The GOP's Planned Sabotage of the Supreme Court

The Supreme Court has nine seats.  That number was established by Congress way back in 1869.  Before then, Congress had set the number to be as low as six and as high as ten.  But now a nine-judgeship Supreme Court is the law of the land and will remain so unless Congress passes a new law to change it.

It’s basic civics that schoolchildren learn: The way to change a congressional statute is for both Houses of Congress to pass a bill changing the law and for the president to sign it (or have his or her veto overridden by Congress).  In a democratic nation governed by the rule of law, it is not acceptable for one political party to use obstruction of unprecedented proportions to nullify the law and impose its own contrary view on what the law should be without following the constitutionally-mandated process.

Yet that is exactly what the Republican Party has been doing since Justice Scalia’s unexpected death through their blockade of President Obama’s nominee to the Supreme Court, Judge Merrick Garland.  For months, they said the next president should fill the vacancy.  But as polls have forecast a Hillary Clinton victory, their tune has changed.  Leading Republicans and conservatives are actually proposing to leave the current vacancy unfilled, but only if the American people vote to elect Hillary Clinton president in November.  Some are openly talking about not allowing any Clinton Supreme Court nominee to be confirmed for any additional vacancies.

If this sounds familiar, it may be because Senate Republicans tried this in 2013 when they sought to unilaterally change the law and impose an eight-seat cap on the 11-seat District of Columbia Circuit.  They (unsuccessfully) sought to prevent President Obama from filling any of three existing vacancies and restoring balance to what had been a far right D.C. Circuit court.  The current conflict and planned constitutional crisis represent a massive escalation by Mitch McConnell and all the GOP senators who take orders from him.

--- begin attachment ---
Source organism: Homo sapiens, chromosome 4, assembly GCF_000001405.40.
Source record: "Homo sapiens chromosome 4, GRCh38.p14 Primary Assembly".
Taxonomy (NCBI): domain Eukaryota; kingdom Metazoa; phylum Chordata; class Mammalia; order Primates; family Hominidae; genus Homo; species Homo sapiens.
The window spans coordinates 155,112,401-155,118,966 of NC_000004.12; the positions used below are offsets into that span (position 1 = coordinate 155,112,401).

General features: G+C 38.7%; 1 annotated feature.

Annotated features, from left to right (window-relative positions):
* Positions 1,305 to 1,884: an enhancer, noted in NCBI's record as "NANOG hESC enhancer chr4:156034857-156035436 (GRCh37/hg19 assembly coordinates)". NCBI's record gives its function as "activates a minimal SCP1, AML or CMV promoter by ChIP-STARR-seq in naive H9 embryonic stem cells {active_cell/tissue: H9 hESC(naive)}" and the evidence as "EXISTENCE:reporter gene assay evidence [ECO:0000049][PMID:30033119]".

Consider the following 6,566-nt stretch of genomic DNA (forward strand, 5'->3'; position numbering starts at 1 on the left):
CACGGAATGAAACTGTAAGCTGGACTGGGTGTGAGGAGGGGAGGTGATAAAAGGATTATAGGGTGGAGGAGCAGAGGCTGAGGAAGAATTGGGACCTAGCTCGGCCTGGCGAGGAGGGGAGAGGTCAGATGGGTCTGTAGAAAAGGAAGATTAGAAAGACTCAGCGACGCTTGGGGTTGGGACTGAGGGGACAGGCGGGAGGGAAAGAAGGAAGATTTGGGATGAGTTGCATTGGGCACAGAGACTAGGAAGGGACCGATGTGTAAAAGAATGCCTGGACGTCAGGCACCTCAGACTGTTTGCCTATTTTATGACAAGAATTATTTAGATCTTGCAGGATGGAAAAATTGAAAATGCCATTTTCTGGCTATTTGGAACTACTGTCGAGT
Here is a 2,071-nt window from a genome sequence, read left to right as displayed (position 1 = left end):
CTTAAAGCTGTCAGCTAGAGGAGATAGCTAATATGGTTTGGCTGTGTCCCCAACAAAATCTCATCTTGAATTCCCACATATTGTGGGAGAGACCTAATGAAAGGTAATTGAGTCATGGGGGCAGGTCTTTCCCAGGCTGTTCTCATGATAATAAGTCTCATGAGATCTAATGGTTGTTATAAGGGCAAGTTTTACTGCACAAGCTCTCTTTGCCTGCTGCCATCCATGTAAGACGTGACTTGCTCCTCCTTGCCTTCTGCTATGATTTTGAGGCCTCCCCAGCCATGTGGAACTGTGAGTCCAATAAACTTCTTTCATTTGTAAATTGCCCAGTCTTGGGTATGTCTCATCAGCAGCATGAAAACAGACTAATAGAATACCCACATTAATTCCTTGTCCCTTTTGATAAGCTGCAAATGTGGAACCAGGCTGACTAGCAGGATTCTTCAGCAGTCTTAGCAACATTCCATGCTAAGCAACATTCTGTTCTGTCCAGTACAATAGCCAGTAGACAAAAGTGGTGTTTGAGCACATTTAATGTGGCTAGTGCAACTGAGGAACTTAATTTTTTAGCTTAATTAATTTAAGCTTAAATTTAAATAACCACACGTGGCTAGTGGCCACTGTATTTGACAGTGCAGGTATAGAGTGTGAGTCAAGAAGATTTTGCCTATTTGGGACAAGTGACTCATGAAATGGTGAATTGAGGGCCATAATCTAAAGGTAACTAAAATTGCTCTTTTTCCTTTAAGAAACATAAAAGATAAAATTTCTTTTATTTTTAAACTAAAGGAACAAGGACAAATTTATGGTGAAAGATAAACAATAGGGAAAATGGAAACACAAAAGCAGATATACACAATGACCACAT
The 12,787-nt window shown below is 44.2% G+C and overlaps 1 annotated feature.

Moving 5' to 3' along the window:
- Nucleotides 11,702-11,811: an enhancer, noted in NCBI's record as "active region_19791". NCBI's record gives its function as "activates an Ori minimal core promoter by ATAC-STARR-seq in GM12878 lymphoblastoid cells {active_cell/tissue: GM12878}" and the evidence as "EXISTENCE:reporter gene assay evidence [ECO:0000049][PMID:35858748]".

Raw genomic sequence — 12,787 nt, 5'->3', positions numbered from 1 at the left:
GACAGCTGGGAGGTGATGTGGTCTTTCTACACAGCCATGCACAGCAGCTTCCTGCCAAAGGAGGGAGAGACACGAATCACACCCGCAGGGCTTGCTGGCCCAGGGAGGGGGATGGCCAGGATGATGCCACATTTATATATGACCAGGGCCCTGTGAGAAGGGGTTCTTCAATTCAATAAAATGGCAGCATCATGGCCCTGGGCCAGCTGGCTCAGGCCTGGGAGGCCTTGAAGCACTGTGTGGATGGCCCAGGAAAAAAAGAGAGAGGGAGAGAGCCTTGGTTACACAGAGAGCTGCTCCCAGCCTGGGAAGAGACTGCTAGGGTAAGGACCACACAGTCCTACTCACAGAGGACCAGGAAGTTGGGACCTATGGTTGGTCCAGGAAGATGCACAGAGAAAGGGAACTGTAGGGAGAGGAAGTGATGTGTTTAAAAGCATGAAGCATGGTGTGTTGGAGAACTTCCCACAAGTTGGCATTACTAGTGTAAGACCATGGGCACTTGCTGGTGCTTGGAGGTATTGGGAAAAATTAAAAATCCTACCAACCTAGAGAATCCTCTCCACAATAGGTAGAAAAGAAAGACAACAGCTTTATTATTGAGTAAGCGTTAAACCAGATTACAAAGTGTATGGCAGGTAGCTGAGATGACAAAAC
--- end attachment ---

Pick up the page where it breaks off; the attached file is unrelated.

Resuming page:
By amazing coincidence, the three oldest justices today are ones that conservatives revile, either because of their progressive record (Ginsburg and Breyer) or because of a small number of progressive decisions in an otherwise extremely conservative record (Kennedy).  The next oldest justice (the arch-conservative Clarence Thomas) is ten years younger than the youngest of those three.  So conservatives are seeking to use obstruction to de facto shrink the number of justices and thus control the ideology of the nation’s highest court, just as they tried and failed to do with the D.C. Circuit.  It is imperative that they fail again.

The American people have seen this type of political interference on an independently operating Supreme Court.  Back in 1937, Franklin Roosevelt introduced his infamous “court-packing” proposal, which asked Congress to create a new seat whenever a sitting justice reached 70 and didn’t retire (up to six such new seats).  The four conservative justices who most reliably found a fifth vote to strike down portions of the New Deal just happened to be over 70.  As a result, FDR’s proposal was widely seen—and condemned—as an effort to give him the power to quickly change the ideological balance of the Court.  Despite lopsided Democratic majorities in both houses, the proposal did not pass Congress, and it played a role in sharply reducing Roosevelt’s popularity and substantially diminishing the Democratic Party’s congressional majorities in the 1938 midterms.

Americans rejected FDR’s political interference with the Supreme Court, even though he sought to do it through properly-passed legislation.  Republicans’ “court-unpacking” scheme represents the same type of interference with the high court, but they plan to do it regardless of whether legislation is passed lowering the number of justices.  They are intending to act through obstruction, to prevent Congress from working rather than act consistently with the Constitution and the rule of law.

The GOP must pay a political price for this.  It is critical that this direct assault against the integrity of the Supreme Court and the rule of law not succeed.  Perhaps the most important way to stop it is to use our votes to ensure that Democrats control the Senate in the next Congress.

PFAW

SCOTUS Schedule Speaks a Thousand Words